Tamron announced their Tap-In Console about two years ago, and the two main functions is to be able to update firmware without sending the lens into service, and the second is to finetune focus at three different focus distances and several focal lengths (for primes just one focal length). There are also some other features you may do in the Tap-In utility, such as behavior of the Vibration Control, adjust the focus limiter, sensitivity of the focus ring and so on.
Historically it has been relatively easy to predict what will come out of Nikons production plants, but this has changed to be increasingly more and more difficult in the later years. A couple of reasons for that are the economy crises and the flooding of a Thailand plant in 2011. So I guess this could be the reason that it wasn’t an immediate replacement for the D300s and the D700 and by this messing up the time line a bit. Lately they’ve also struggled with reorganization and saving money because of shrinking market for compacts and DSLR’s.
If you are new to photography or even a bit experienced, I admit that there is a jungle out there that can confuse the most determent ones. If you look a little bit closer you will notice that there is actually some kind of system in the mess, and there is a form of standardization of screws and threads, and quick release plates.
As we do most travel photos, we need to start with what photo gear to bring. That includes more than cameras and lenses, we also need to think about storage. We need to bring more memory cards than we need and external hard drives with more than enough space (make sure that they are all working!). For the camera with only one card slot, we never delete photos from the full memory card used with that camera, but for the camera with dual card slots (which the second card slot is set up to backup), I delete one of them after all photos are copied over to the external hard drive.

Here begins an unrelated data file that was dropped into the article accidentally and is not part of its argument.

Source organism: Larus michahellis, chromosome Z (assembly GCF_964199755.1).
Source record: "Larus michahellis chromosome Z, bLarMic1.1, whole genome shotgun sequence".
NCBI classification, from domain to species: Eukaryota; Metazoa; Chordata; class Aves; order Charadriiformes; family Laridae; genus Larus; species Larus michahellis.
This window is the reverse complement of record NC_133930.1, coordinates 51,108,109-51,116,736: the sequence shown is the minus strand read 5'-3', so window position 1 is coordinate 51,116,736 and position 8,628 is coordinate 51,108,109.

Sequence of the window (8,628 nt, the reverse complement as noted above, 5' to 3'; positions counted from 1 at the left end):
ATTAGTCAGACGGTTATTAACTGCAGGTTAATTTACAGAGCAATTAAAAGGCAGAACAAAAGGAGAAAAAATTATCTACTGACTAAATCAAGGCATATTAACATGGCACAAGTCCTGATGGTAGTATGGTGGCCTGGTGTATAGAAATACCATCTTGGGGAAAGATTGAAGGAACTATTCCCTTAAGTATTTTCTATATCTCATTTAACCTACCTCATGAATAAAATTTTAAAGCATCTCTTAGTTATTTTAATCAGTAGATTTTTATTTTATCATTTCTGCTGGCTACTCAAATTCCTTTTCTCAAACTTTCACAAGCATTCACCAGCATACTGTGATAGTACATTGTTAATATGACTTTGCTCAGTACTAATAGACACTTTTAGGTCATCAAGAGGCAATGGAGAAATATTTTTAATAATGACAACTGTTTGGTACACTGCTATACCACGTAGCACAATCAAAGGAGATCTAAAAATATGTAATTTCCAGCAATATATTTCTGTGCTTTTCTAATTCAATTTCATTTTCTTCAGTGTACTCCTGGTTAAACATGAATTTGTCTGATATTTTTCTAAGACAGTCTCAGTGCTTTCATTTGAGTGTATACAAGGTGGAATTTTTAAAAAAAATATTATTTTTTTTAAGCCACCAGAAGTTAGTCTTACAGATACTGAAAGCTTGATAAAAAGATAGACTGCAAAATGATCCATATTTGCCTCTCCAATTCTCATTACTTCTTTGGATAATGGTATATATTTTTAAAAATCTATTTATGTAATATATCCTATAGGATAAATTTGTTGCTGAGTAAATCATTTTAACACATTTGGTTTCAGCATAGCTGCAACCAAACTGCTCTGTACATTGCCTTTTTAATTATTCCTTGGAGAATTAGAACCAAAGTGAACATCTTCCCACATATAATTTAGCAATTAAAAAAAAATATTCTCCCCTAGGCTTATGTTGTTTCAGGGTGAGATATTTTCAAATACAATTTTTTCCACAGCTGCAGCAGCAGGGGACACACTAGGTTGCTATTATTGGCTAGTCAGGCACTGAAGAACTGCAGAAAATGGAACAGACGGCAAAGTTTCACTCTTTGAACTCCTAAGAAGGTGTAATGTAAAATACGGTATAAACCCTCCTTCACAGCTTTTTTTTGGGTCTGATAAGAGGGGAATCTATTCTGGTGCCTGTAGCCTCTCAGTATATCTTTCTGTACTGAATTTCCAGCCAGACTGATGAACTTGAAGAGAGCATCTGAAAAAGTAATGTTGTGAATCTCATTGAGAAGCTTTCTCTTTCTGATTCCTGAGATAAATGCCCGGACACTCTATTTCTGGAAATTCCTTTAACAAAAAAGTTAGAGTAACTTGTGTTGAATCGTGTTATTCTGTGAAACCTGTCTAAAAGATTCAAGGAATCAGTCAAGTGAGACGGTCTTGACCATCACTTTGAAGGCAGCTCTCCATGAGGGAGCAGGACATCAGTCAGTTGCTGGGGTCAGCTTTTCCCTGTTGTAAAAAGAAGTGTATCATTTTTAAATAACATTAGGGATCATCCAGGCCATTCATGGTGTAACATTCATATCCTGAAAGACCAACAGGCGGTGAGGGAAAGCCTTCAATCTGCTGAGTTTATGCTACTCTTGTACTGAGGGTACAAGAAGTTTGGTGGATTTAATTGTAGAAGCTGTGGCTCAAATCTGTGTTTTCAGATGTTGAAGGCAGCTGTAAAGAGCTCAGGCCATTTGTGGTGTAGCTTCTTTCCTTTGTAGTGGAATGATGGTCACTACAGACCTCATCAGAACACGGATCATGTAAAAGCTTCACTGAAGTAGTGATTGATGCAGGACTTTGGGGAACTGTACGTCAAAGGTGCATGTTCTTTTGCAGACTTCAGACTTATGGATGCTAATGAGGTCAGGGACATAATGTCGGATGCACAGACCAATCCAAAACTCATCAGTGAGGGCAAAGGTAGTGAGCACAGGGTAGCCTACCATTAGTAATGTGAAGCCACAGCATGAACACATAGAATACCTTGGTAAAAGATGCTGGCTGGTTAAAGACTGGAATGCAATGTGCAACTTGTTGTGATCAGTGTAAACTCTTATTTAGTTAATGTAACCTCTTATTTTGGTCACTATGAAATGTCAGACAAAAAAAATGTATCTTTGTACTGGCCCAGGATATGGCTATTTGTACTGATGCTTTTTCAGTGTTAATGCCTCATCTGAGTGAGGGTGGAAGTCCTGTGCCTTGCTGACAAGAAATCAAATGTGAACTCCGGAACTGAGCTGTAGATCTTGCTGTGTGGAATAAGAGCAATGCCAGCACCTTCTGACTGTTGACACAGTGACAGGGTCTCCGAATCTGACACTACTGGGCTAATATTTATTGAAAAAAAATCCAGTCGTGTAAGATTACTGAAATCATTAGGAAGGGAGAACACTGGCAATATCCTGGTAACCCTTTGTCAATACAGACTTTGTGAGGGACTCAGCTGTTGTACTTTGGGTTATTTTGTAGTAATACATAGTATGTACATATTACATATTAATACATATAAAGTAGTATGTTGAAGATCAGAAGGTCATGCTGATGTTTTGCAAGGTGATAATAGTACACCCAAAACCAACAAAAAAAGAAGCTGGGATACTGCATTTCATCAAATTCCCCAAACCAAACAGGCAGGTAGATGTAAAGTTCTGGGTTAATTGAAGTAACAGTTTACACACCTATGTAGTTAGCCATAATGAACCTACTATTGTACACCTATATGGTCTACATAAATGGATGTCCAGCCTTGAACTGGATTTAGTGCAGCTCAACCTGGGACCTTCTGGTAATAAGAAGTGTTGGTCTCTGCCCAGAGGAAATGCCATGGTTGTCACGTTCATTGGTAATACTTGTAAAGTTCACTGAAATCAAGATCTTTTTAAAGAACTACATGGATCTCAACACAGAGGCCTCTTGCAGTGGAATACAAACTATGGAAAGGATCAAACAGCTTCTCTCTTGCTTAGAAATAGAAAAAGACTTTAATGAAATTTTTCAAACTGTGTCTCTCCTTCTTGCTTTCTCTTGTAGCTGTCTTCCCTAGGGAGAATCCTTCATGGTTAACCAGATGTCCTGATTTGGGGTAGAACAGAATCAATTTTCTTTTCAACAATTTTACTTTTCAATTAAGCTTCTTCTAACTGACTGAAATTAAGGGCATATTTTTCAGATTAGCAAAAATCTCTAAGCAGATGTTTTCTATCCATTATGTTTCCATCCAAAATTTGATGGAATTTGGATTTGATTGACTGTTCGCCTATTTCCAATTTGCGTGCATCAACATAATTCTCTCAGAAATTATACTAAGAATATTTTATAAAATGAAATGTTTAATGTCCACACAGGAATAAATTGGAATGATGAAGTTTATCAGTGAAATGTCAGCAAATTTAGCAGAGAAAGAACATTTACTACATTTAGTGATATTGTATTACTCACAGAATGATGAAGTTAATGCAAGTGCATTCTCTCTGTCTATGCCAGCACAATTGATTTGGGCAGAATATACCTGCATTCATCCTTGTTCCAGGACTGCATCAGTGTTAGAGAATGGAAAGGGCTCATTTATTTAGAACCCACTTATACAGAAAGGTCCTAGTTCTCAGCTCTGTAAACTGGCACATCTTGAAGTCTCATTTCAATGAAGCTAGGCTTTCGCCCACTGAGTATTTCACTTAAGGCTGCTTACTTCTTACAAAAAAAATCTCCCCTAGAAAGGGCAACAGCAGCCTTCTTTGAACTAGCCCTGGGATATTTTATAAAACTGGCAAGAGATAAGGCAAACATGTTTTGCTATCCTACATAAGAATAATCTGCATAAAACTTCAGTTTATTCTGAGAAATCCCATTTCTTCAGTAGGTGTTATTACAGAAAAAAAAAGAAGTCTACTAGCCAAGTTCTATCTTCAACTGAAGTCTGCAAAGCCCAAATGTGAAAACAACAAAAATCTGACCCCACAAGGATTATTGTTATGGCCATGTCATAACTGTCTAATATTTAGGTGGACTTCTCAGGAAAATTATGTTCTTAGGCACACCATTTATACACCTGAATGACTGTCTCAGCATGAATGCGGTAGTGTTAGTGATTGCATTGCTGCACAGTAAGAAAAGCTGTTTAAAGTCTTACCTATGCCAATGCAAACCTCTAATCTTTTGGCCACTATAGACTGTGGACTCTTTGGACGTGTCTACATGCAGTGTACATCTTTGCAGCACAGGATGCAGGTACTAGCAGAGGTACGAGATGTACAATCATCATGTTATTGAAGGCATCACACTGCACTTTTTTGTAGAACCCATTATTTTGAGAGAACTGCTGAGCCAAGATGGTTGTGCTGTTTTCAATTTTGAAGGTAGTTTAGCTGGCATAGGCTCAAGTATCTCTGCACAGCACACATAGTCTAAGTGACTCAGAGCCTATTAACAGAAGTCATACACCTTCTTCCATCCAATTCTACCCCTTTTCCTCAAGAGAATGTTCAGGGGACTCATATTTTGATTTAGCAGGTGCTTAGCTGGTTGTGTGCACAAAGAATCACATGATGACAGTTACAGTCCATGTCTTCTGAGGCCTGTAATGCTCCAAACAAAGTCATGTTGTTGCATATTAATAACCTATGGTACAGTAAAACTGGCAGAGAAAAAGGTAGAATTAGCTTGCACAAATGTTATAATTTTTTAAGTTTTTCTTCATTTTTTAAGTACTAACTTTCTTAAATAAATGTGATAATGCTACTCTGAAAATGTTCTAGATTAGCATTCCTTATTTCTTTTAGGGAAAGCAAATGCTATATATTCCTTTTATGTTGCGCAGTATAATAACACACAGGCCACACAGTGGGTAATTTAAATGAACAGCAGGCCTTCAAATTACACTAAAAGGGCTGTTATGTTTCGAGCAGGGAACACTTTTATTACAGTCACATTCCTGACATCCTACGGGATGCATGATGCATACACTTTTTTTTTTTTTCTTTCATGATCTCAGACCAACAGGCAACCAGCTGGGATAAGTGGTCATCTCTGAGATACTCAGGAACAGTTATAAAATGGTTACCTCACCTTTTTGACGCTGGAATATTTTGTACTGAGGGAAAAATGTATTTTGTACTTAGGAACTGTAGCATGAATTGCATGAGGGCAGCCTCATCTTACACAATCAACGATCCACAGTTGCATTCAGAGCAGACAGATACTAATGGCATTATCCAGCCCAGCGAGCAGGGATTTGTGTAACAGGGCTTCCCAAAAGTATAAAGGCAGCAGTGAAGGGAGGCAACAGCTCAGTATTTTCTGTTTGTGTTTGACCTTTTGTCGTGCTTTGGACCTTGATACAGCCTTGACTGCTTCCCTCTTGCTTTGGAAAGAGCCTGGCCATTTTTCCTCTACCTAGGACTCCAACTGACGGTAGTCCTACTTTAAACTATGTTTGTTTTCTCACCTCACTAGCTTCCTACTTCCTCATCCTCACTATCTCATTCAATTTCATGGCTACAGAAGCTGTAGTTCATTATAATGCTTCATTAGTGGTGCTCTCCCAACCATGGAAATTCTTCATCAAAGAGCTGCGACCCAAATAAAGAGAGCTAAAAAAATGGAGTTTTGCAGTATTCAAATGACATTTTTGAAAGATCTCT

This one has been churning in my head for quite some time now, how can I putt this into words so it will last more than a year and not become outdated?
Well, first off I will strongly recommend a stationery computer and not a laptop. Nothing wrong with a laptop, but to be good enough (read, powerful enough), they need to be expensive, so I would rather recommend getting an “okay” priced and light weight laptop that you can bring with you on the travels and then get a powerful stationary workstation at home. Assembling a stationary computer is a lot easier than it might look like.
What is AF fine tune and why should you use it?
AF fine tune is an option in the menu of your camera (if it’s supported by your camera, it was introduced with the D3 and D300, but it’s not supported by the D3000 and D5000 series). What it does is that it compensate that your camera and lens combination may be off by a little bit making the auto focus to miss to lesser or greater degree. Every camera body and lens is produced within a certain tolerances and if the body and lens are off to the same side, it will make the focus to miss. You might also be so lucky that they are off to opposite sides and by this cancel out the differences, but that’s not any guaranty. If you happen to own several lenses, I’m convinced that most of them need some minor fine tune and maybe a couple need considerable fine tune. Adding the correct fine tune will then compensate for any misalignment between the body and lens, making the auto focus focus correctly.
So why is it important to calibrate your monitor while working with photos (and video) before publishing them online, selling them, giving them away or making prints?
The first argument against you will hear is that; no one else has a calibrated screen, so why should I care?